An incredibly effective way to teach these things to kids is through modeling. Kids are so often a mirror of what’s going on around them. If there’s arguing and yelling in their house, they are much more likely to argue and yell. If they’ve experienced sexual abuse, it’s much more likely that they will mirror that behavior with their peers. This is all they know, so they think it’s normal. They assume that’s how it’s supposed to be. That’s why the cycle of poverty and abuse is so strong. They don’t know any different. We get the chance to show our kids, maybe for the first time, how to interact respectfully with others and take care of themselves. As foster parents and family teachers our job isn’t just providing a home for children who need a safe place, it’s working to break the cycle of generational poverty and trauma that often leads to a child needing foster care.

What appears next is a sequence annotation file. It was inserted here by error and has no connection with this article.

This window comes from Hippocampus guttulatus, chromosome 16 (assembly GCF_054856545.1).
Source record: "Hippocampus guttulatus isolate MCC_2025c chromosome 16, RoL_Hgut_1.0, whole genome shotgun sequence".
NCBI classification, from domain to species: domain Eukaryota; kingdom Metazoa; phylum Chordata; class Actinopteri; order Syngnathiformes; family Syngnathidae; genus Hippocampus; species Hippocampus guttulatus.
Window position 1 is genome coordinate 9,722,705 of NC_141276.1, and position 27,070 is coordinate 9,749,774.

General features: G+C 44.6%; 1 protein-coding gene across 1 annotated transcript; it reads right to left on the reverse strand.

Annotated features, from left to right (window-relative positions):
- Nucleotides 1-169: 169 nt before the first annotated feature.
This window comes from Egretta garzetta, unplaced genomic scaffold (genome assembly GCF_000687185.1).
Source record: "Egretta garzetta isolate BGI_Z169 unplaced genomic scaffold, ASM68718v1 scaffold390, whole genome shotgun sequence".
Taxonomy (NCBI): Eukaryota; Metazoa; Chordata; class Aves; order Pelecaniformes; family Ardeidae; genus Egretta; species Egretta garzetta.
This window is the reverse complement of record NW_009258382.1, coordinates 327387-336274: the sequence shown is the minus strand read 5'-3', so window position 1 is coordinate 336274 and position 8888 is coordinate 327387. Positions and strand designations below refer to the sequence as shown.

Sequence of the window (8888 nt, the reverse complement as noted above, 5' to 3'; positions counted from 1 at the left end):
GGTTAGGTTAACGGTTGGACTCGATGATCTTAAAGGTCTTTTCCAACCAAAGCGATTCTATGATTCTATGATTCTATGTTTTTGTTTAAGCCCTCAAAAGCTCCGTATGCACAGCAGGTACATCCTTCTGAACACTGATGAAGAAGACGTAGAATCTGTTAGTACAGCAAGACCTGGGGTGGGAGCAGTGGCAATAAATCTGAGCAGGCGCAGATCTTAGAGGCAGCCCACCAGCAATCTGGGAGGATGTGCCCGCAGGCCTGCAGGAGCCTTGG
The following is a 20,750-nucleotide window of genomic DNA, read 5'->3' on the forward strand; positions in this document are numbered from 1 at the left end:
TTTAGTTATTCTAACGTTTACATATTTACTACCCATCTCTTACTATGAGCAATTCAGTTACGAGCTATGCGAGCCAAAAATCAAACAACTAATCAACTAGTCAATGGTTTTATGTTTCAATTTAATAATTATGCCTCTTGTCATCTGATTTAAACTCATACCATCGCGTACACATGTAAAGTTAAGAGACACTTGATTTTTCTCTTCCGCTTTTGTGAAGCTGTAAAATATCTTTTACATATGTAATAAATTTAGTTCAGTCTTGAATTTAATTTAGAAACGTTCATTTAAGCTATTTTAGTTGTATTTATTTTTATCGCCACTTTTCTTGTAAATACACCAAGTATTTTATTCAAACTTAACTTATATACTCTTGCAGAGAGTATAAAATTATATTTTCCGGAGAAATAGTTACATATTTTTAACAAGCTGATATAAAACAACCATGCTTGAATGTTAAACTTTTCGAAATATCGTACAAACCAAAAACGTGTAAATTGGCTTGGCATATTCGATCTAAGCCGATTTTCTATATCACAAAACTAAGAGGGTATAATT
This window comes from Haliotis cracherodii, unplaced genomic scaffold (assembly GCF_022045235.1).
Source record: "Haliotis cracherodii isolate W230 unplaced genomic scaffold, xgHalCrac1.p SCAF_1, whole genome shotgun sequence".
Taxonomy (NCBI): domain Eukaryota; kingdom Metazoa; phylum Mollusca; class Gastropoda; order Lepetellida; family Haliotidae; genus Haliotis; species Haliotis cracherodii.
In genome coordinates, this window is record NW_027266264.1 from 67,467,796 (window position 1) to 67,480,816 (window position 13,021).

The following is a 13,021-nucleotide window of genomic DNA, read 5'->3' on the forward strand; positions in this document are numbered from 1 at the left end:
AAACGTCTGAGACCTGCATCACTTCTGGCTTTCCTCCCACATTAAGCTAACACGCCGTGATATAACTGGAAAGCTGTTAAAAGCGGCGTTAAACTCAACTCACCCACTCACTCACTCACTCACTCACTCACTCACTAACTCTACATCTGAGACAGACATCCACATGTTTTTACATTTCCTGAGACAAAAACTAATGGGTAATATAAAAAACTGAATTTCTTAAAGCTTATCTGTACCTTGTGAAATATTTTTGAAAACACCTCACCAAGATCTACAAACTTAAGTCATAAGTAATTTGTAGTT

Since I’m a non-confrontational person, I try to stay away from current event and political debates, but I have a hypothesis. What if rioting and unrest is the go-to for some people because as a child they were never taught coping skills to positively deal with negative emotions? Just like we see so often with our kids, these people are angry, anxious, fearful, and sad. Often rightly so. They want help and comfort, but they were never taught how to ask for help. So they act out. They respond with destructive behaviors, because they don’t know what else to do. They feel unheard and lost, so they make sure their voices can’t be ignored. I don’t have an answer for what’s happening now, but I believe that teaching social skills and coping mechanisms to kids can help future generations of adults better handle the inevitable hardships and negativity they will face.

Foster Care is important